Researchers developing solution for GPS-denied environments

5/8/2015 Katie Carr, CSL

CSL researchers are creating algorithms that are able to map an area, even without a solid GPS signal, such as inside a building or in remote areas.

Written by Katie Carr, CSL

While the French police in “The DaVinci Code” were able to use a GPS chip to track symbologist Robert Langdon through the Louvre Museum after a curator was murdered, CSL Professor Soon-Jo Chung spoils their fun by noting that technology unfortunately it isn’t quite up to speed with that storyline yet.

“In real-life, the police wouldn’t have been able to do that, as most indoor environments are GPS-denied areas where there is no GPS signal,” Chung said.

Chung, along with CSL Professor Seth Hutchinson, is working to solve this problem by creating algorithms that are able to map an area, even when GPS signals aren't available, such as inside a building or in remote areas.

“It’s similar to what you do when you arrive at a new city,” said Hutchinson, who is a professor of electrical and computer engineering. “You build a map of your environment incrementally and are able to figure out where you are in that map. Originally, you don’t know where you are and don’t know where anything else is either.”

Typically, GPS needs direct line-of-sight communication with GPS satellites to work, according to Chung, who is an assistant professor of aerospace engineering and Beckman Fellow of the Center for Advanced Study.

“In a GPS-denied environment, such as on a river where there are overhanging canopies or trees, the signal becomes weak, so we want to develop an autonomous vision-based navigation algorithm that can be used without GPS or in conjunction with weak GPS signals to navigate through these unknown areas,” he said.

The team has been awarded two grants of more than $1 million from the Office of Naval Research in recent years. In the first phase of the project, the results of which were reported in the March 2015 IEEE Transactions on Automatic Control, the group focused on small UAVs and drones developed by the group. Most recently, they received a 3-year, $450,360 grant to focus on testing the algorithms in the real world using the Navy’s Special Operations Craft-Riverine (SOC-R) boats in riverine environments. This type of boat is often used by the Navy to do short-range insertion and extraction of special operations forces in GPS-denied river environments.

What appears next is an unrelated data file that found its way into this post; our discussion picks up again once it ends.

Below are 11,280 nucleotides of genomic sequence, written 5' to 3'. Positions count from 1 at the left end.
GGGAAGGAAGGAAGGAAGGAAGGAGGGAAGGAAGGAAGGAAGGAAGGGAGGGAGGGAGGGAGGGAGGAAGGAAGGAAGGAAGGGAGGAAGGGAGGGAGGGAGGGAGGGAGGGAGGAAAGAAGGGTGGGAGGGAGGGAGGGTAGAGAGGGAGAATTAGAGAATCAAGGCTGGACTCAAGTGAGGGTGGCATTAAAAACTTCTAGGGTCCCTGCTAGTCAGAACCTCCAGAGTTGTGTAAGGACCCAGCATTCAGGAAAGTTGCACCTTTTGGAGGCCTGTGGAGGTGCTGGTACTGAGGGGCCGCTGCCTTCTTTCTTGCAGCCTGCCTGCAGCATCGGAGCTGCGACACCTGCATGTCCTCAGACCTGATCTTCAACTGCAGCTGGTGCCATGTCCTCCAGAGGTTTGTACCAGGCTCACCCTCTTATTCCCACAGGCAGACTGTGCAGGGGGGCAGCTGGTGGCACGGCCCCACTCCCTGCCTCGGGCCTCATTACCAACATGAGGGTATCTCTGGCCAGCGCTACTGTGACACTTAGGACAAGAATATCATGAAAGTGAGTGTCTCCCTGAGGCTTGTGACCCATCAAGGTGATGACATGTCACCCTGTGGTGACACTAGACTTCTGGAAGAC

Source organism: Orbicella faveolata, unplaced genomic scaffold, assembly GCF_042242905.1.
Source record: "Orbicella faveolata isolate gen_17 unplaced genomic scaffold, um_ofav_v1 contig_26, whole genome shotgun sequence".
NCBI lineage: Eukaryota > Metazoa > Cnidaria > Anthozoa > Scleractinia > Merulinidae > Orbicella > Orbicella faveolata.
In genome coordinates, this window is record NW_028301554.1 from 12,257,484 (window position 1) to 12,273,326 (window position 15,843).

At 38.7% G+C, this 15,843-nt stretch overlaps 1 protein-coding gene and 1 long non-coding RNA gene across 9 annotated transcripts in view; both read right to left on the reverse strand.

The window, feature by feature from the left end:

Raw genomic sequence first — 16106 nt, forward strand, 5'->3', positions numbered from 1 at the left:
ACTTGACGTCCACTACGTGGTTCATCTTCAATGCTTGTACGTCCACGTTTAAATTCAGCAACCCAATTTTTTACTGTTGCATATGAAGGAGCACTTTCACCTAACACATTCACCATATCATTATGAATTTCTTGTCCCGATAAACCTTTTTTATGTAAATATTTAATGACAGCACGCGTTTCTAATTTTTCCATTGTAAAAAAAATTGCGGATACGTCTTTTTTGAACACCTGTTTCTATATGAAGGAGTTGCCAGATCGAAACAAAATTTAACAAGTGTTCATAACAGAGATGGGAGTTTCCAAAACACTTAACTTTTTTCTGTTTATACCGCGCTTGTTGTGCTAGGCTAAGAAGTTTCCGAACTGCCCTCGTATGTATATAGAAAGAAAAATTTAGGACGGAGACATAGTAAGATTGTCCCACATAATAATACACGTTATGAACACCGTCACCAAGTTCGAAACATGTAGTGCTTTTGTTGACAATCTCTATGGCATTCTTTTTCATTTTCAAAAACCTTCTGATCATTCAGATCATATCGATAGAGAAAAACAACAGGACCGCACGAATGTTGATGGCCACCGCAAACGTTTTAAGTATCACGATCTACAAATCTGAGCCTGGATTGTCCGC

Through the use of multiple sensors, it’s possible to apply computer vision algorithms to videos, measure acceleration, recognize change in orientation and develop a low-level map that recognizes boundaries of the area and any obstacles along the path. Specifically in riverine environments, these measurements can be complicated by reflections caused by water, as well as the possible tree and canopy overhangs.

Additionally, by leveraging computer vision techniques to create a vision-centric localization algorithm, Chung and Hutchinson are able to create novel algorithms that perform in real-time and effectively integrate information from a variety of sensors to develop a map and trajectory of the vehicle during the day or night. Inertial measurement units (IMU), sensors that include gyroscopes and accelerometers, provide additional data needed to accomplish the precise simultaneous localization and mapping. This enables users, such as the Navy, to explore and generate a map of the area in real time while precisely locating the trajectory of an unmanned or manned vehicle in real time. Their vision-based navigation algorithms, which will appear in the 2015 Journal of Field Robotics, effectively show through experimental validation that the use of reflected features by the novel simultaneous localization and mapping (SLAM) algorithm, integrated in a robot-centric mapping framework, can greatly improve the observability and accuracy of the SLAM estimation problem.

The group has gathered data and tested their algorithms at the Naval Surface Warfare Center in Crane, Indiana, and plans to take multiple trips there this summer. They are paying close attention to developing a solution with a low cost and low weight, with a future goal of creating a self-contained system that may potentially replace the current GPS navigation systems found in smart phones.

“The overarching goal of the project is to develop a vision-based navigation algorithm that can replace GPS navigation,” Chung said. “It’ll be a challenge and we’ll still use GPS, but since we often lose that signal in an urban canyon, dense forest or indoor environment, we’re working to see how we can seamlessly integrate the two in a GPS-denied area.”

Not only are Hutchinson and Chung aiming to improve GPS-only navigation, but also are working to ameliorate the concern of U.S. radio astronomers on potential interference of the radio frequency signal that home robotic lawnmowers would create. There was recently wide media coverage on a complaint with the FCC filed by the National Radio Astronomy Observatory, urging the commission not to grant iRobot a waiver that would allow the Roomba lawnmowers to use a wireless beacon system that operates in the spectrum band of radio telescopes.

Chung believes they have a solution and Mechanical Engineering Ph.D. student Junho Yang, co-advised by Hutchinson and Chung, has been working on vision-based navigation and containment for robotic mowers, funded by John Deere. The following video, which earned a CSL Video of the Month award, and the corresponding paper will be presented in the upcoming IEEE International Conference on Robotics and Automation (ICRA) in May.

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This story was published May 8, 2015.